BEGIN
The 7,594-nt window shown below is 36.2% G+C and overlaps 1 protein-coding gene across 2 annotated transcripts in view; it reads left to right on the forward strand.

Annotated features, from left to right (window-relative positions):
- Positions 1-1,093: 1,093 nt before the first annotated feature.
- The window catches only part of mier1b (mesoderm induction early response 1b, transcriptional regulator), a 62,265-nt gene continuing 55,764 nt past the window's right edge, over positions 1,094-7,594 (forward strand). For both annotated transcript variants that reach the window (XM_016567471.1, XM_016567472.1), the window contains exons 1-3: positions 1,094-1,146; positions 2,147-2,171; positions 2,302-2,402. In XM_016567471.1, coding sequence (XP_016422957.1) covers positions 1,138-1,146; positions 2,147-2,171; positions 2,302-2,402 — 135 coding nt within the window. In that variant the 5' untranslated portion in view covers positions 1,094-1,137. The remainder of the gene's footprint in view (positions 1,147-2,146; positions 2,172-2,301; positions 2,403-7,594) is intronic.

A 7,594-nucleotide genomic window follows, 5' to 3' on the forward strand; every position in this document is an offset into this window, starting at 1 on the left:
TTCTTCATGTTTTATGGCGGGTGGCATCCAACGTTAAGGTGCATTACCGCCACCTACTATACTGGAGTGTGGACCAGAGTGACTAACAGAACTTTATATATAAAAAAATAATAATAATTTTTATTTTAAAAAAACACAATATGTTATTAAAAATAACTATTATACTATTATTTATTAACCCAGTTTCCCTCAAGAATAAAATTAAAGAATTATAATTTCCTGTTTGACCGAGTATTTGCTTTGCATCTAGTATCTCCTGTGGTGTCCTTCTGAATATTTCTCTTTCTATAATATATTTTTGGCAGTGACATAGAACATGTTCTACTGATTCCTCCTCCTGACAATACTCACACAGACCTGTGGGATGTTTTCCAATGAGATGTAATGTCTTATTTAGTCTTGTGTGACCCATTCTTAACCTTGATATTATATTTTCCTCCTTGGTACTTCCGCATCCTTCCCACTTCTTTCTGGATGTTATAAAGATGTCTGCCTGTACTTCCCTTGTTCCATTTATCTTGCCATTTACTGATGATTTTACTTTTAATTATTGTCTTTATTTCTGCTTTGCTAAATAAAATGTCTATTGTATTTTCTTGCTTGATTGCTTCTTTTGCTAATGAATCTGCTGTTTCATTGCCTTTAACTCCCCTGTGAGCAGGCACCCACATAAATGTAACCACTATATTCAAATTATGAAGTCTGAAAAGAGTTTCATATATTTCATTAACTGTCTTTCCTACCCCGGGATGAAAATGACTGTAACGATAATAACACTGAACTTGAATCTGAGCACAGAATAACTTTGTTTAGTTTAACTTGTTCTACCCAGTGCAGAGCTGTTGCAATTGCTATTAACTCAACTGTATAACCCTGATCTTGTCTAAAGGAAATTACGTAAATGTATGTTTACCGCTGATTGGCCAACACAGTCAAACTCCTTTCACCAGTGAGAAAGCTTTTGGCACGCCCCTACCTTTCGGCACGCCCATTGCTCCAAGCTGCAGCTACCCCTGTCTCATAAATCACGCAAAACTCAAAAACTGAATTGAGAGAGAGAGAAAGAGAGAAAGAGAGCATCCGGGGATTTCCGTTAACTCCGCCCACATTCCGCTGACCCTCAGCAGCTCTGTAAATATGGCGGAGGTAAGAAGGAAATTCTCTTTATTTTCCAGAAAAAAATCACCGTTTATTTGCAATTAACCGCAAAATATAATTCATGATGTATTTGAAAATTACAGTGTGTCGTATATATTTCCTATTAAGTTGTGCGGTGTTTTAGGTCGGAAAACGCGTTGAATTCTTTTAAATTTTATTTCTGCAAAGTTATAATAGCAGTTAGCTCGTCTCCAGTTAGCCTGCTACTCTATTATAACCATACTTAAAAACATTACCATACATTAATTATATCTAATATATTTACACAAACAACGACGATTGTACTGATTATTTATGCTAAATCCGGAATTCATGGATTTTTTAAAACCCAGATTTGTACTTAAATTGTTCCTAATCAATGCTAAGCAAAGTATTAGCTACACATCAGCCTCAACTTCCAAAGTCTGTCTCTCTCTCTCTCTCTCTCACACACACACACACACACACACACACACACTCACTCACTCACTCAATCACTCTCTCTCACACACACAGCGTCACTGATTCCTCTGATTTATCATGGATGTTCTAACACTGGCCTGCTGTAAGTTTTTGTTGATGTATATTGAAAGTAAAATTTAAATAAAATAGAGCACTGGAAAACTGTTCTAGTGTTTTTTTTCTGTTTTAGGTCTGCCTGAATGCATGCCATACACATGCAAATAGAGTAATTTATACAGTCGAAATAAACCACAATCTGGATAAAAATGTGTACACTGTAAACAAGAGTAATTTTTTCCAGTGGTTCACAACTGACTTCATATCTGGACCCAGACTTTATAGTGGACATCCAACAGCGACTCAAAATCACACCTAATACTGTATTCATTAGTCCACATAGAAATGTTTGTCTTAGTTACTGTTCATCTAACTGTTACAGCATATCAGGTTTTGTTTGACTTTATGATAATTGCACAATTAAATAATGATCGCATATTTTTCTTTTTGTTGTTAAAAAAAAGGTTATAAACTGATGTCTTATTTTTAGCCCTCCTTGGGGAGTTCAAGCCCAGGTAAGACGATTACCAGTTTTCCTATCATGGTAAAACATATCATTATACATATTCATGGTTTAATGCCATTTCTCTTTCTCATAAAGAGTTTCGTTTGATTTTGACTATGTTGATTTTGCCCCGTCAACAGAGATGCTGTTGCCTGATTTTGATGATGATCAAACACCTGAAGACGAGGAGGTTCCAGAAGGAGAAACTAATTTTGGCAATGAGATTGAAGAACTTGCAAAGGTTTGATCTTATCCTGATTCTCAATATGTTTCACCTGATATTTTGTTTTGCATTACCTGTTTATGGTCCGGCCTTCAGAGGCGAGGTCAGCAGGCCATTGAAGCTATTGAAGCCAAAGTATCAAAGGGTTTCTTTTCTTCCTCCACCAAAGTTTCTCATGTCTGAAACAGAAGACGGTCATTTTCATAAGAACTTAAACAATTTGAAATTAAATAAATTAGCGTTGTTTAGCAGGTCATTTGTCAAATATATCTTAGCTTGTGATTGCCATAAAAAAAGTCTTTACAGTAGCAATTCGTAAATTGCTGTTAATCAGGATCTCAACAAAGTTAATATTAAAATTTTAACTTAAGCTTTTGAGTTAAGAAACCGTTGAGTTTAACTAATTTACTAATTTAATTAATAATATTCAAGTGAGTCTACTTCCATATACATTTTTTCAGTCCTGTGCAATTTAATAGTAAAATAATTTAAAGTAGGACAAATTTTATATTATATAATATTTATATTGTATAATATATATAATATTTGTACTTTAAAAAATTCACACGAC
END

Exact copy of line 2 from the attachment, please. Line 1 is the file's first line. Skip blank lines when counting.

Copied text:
Annotated features, from left to right (window-relative positions):